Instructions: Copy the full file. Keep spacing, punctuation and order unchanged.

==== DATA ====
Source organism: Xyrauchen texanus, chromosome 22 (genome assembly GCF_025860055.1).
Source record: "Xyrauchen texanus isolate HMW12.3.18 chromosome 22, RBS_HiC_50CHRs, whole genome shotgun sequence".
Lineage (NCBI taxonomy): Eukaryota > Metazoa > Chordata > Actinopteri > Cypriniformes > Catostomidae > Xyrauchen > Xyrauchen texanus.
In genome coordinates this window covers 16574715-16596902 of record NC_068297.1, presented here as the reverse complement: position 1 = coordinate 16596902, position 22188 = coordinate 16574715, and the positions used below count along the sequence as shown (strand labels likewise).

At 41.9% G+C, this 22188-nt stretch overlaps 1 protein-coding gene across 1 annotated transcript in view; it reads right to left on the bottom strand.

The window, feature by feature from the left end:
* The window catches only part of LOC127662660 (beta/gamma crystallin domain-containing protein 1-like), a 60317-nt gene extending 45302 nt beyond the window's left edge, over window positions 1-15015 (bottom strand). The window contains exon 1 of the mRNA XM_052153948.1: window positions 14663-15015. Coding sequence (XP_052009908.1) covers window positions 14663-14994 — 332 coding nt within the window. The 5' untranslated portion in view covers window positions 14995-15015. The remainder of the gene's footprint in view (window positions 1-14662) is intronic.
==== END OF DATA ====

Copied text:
Source organism: Xyrauchen texanus, chromosome 22 (genome assembly GCF_025860055.1).
Source record: "Xyrauchen texanus isolate HMW12.3.18 chromosome 22, RBS_HiC_50CHRs, whole genome shotgun sequence".
Lineage (NCBI taxonomy): Eukaryota > Metazoa > Chordata > Actinopteri > Cypriniformes > Catostomidae > Xyrauchen > Xyrauchen texanus.
In genome coordinates this window covers 16574715-16596902 of record NC_068297.1, presented here as the reverse complement: position 1 = coordinate 16596902, position 22188 = coordinate 16574715, and the positions used below count along the sequence as shown (strand labels likewise).

At 41.9% G+C, this 22188-nt stretch overlaps 1 protein-coding gene across 1 annotated transcript in view; it reads right to left on the bottom strand.

The window, feature by feature from the left end:
* The window catches only part of LOC127662660 (beta/gamma crystallin domain-containing protein 1-like), a 60317-nt gene extending 45302 nt beyond the window's left edge, over window positions 1-15015 (bottom strand). The window contains exon 1 of the mRNA XM_052153948.1: window positions 14663-15015. Coding sequence (XP_052009908.1) covers window positions 14663-14994 — 332 coding nt within the window. The 5' untranslated portion in view covers window positions 14995-15015. The remainder of the gene's footprint in view (window positions 1-14662) is intronic.